So where next should I take you all next on this little culinary tour of my past. I guess since I mentioned our anniversary last time out, I should take you back to the honeymoon.
This could be a really long blog so I'll break down our 3-week tour of Vietnam into a couple of different posts over the coming weeks.
I'll start where our married life started and that was Hanoi. What an amazing place. It was our first time to an Asian country and the buzz is evident as soon as you step off the plane. The taxi ride from the airport into Hanoi was spent wide-mouthed, staring at the families of 5 with their shopping, that you and I would probably just about fit into a Volvo estate, all strategically straddling a little scooter like a motorbike display team pyramid. The scooters dart in and out of traffic and buzz around us. How they avoid contact I have no clue, but they do and we all arrive in one piece.
The wide-mouthedness didn't end there. Taking in the sights, sounds and smells of this amazing city is almost a sensory overload. But it's been a long day of travelling and a long week of finishing touches for the wedding, so we collapse for the night into the air-conditioned splendour of Hanoi Boutique Hotel 1.
The following day we set out on foot to take in as much of the city as we can. With just 3 nights here it'll be a bit of a whirlwind tour, but we're armed with some recommendations and the magic of TripAdvisor to guide us. We take in the war museum, which gallantly and proudly displays the battered wreckages of French and American military vehicles and planes. It's interesting to see the Vietnamese side of the story, as prior to this I only knew the Hollywood version that sees a Huey hovering over rain forests to a rock and roll soundtrack. The reality is a brutal hard fought battle of attrition that was won thanks to the grit and determination of the Vietnamese.
We head through town to an obviously more affluent area of Hanoi, that is home to an opera house and high class gold plated shopping centre and decide our first meal should be at the Hotel Sofitel Legend. With its beautiful French colonial architecture, and a history of rich and famous visitors (as well as my friends that recommended it for a look around at least). We sit in a bright and airy dining room that overlooks the gardens and the pool. Our waitress is beautifully presented, like she's been teleported from a Paris café. I order Bûm Bô and a local beer. Bûm Bô is a beef and rice noodle soup and is, as far as I can tell, a very traditional taste of Vietnam and typical of their cooking. Everything is fresh here, and the flavours show this. A combination of coriander, chilli, garlic, ginger and lemon grass with beef, noodles and stock. It's so simple, but full of flavour, a little heat, saltiness and a zing of citrus. Amazing!!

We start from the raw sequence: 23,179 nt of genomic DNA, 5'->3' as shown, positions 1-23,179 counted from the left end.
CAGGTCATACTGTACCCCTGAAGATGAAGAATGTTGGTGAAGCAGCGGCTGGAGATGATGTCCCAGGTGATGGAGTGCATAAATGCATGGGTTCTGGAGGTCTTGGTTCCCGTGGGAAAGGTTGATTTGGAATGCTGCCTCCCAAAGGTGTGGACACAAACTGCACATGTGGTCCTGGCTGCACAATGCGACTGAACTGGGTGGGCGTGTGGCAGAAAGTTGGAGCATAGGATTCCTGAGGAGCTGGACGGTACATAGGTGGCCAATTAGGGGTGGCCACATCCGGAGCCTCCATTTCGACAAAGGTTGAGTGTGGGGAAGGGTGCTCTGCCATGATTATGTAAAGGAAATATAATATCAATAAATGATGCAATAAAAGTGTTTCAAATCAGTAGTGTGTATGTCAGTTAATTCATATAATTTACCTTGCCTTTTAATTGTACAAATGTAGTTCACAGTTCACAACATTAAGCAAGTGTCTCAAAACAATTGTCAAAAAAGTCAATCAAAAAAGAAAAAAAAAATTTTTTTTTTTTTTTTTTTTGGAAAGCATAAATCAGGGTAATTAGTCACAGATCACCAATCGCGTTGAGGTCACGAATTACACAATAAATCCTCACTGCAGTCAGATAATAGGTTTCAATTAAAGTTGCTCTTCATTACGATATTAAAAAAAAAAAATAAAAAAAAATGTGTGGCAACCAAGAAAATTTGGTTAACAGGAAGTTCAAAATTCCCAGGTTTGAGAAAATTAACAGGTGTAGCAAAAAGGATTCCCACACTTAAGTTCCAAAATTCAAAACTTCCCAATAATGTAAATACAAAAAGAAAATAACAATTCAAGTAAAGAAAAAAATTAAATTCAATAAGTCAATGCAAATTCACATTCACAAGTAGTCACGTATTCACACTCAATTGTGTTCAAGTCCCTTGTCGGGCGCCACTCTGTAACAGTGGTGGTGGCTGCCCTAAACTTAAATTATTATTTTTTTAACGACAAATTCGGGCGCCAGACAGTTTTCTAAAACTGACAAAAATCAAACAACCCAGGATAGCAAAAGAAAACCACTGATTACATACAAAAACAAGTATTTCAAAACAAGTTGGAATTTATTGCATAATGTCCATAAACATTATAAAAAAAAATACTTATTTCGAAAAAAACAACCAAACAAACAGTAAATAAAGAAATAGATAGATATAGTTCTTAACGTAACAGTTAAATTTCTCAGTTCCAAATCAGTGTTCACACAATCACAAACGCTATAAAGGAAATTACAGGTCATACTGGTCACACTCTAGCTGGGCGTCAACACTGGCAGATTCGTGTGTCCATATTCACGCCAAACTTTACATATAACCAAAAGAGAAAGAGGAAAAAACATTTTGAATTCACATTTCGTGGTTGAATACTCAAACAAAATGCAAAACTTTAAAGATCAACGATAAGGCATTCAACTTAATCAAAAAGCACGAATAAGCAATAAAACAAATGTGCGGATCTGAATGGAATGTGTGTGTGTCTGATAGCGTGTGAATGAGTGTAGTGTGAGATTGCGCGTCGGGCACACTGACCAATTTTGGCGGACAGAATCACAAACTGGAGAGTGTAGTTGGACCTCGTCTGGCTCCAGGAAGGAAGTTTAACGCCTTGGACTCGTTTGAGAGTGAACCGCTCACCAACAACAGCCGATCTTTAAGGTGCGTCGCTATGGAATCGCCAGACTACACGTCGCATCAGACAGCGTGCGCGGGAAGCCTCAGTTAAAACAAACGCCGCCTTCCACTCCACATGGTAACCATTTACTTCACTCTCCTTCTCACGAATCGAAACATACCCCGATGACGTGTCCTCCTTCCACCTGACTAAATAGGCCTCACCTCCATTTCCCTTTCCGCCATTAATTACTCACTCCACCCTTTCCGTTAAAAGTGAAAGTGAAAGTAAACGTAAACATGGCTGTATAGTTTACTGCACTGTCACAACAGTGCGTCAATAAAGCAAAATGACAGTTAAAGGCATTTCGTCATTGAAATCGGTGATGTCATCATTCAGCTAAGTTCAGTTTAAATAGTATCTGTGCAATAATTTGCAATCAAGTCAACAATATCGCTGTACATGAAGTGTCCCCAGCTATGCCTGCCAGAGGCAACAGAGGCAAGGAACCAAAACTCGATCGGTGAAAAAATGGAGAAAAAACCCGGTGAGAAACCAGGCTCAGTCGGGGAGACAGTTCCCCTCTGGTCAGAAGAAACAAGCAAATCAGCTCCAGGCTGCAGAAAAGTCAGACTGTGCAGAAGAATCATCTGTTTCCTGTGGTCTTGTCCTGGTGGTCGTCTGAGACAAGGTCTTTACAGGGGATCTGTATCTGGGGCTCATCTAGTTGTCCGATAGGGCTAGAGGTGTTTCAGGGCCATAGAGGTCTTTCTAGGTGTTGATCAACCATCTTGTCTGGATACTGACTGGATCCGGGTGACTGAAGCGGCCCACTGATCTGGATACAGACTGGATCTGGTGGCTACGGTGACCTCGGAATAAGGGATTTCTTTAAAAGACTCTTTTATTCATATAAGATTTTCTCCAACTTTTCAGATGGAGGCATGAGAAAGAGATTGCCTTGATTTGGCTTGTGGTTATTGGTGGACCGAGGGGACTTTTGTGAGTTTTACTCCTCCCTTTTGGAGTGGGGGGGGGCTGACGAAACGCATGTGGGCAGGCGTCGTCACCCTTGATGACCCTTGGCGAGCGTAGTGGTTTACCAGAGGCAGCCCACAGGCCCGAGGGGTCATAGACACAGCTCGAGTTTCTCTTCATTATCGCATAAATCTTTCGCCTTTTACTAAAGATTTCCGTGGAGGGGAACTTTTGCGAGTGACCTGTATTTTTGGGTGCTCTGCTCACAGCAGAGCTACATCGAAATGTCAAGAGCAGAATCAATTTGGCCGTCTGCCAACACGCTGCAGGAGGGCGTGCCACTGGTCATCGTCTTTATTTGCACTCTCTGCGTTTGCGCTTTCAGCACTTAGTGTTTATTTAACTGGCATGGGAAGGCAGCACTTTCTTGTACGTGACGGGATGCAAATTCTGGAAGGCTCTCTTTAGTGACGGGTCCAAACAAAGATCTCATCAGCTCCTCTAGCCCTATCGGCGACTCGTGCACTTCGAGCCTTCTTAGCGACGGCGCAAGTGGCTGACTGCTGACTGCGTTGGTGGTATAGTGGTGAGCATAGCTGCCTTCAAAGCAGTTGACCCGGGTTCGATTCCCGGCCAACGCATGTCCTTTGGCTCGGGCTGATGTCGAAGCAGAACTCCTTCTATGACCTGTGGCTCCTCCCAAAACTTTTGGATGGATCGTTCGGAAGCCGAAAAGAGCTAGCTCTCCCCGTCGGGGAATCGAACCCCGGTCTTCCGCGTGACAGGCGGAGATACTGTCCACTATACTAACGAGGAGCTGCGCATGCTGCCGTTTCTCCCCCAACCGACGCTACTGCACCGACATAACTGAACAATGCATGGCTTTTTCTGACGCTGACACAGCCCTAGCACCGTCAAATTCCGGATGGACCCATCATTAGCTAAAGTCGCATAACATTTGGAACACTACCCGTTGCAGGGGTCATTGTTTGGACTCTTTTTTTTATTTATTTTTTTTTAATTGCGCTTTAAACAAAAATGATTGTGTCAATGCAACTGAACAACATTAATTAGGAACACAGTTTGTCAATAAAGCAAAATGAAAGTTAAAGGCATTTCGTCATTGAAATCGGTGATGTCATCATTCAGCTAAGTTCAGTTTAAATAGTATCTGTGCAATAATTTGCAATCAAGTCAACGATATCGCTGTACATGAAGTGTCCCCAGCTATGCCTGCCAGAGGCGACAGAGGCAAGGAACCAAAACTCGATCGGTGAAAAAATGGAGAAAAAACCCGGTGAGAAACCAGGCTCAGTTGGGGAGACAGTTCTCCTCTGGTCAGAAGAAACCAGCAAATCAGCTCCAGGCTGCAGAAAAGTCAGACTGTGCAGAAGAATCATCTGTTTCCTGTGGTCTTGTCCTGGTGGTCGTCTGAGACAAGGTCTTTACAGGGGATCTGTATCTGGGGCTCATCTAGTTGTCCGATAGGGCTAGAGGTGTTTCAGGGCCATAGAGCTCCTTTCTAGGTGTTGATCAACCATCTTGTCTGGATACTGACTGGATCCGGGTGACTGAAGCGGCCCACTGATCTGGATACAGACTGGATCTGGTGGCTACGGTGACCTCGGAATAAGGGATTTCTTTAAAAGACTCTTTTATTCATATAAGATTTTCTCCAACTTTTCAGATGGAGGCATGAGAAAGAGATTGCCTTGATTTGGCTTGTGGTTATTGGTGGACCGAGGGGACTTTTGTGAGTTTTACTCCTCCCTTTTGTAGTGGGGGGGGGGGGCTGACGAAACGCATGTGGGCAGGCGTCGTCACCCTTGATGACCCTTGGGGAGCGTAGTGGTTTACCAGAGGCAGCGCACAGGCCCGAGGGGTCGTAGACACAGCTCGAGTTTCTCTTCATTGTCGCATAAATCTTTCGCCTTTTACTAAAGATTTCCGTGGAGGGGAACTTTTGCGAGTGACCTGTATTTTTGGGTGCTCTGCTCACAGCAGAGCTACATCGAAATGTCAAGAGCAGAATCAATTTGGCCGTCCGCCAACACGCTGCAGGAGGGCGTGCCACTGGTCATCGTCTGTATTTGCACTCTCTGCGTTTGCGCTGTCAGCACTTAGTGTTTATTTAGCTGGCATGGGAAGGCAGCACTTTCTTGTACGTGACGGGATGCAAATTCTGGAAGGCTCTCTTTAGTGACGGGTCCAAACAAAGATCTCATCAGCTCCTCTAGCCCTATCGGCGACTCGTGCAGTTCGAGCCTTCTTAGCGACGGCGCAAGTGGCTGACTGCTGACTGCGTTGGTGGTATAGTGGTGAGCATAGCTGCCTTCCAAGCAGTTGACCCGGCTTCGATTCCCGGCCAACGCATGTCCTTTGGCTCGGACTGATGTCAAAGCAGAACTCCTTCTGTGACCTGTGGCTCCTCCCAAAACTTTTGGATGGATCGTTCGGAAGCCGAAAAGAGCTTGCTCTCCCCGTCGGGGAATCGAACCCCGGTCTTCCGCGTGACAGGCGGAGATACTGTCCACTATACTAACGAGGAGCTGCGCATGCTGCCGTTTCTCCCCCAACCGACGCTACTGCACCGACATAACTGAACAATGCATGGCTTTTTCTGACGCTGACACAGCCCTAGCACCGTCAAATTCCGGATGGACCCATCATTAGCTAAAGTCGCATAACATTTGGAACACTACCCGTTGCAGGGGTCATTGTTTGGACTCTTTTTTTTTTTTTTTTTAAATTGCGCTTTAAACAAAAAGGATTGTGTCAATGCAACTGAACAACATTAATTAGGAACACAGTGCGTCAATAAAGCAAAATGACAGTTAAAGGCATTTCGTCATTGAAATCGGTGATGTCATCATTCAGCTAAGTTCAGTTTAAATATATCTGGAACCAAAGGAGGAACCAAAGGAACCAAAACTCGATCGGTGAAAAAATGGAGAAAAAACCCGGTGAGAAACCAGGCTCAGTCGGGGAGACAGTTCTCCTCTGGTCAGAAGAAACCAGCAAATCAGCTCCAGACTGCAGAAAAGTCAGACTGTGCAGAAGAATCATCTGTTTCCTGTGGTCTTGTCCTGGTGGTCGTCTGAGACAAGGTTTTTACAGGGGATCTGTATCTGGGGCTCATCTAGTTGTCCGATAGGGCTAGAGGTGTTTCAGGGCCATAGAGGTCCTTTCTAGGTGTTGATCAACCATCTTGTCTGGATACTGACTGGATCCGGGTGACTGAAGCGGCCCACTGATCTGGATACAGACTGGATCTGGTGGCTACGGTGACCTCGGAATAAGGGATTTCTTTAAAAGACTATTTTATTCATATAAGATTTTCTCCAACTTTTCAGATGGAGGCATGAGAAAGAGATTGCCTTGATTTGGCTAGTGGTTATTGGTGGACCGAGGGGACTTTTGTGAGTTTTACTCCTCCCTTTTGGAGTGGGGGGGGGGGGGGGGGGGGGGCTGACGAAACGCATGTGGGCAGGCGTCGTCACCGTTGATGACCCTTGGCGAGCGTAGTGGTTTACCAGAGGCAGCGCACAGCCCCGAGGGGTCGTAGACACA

I'm going to fast forward to the following night now before I tell you about the market and cooking class we took during the day, as I ate exactly the same meal again. This time it was at a pavement café on Beer Corner, a hangout for locals and students, and a hidden gem of Hanoi. You'll find the local fresh beer, known as Bia Hoi, which is dispensed straight from the keg on the pavement. We sit on chairs that are far too small for my 6'2" frame, and the atmosphere is amazing. Plenty of buzz from the tourists, travellers and locals. No one here is being exploited or ripped off. The Bûm Bô is equally fresh and fantastic and there's change from £5 for both our meals and drinks. The Sofitel was 10x that.
We arranged another taxi that morning to drop us at the Hanoi Cooking Centre. We've done a few cooking classes on our trips and this is a great way of meeting other travellers and gaining an insight into local customs. As part of the class we were led through the market nearby by Marie the owner of the school. We followed her like a gaggle of school kids all eager to see and photograph everything. There were stalls of fresh vegetables, and others with bottled fish sauces and utensils and then through into the meat and fish market. With no refrigeration in the market everything is brought in and sold very quickly, which means lots of carcass laden scooters fresh from the slaughter house heading into the market throughout the day. Alternatively you can take one of the live fish, frogs or chickens that obviously need no refrigeration.
One of the highlights and a Vietnamese delicacy are the fertilised chicken eggs. These are kept in a net just in case they hatch during the day and try to make a break for it. Marie buys one after we all show an interest and cooks it up during the class. I gave it a try, but once was enough!!
We made several dishes over the next couple of hours, including beef in betel leaf, smokey BBQ'd aubergine salad and classic Nam Chuoc dressing. Sitting down to our homemade lunch, knowing the ingredients and where they came from was a fabulous experience.
That night ended in a really cool bar, near the Opera House aga
in, called Swing. We got the lift to the top floor and the doors opened into a large Phoenix Club (remember Peter Kay's Phoenix Nights?) style room. Instead of blue rinses and bingo, there was a show of talented singers performing Vietnamese and English songs. This was a great place to kick back after lots of walking around today, and spend a couple of hours with my new wife
enjoying each other, looking forward to the rest of our trip, and our lives together.
Next stop, Halong Bay!!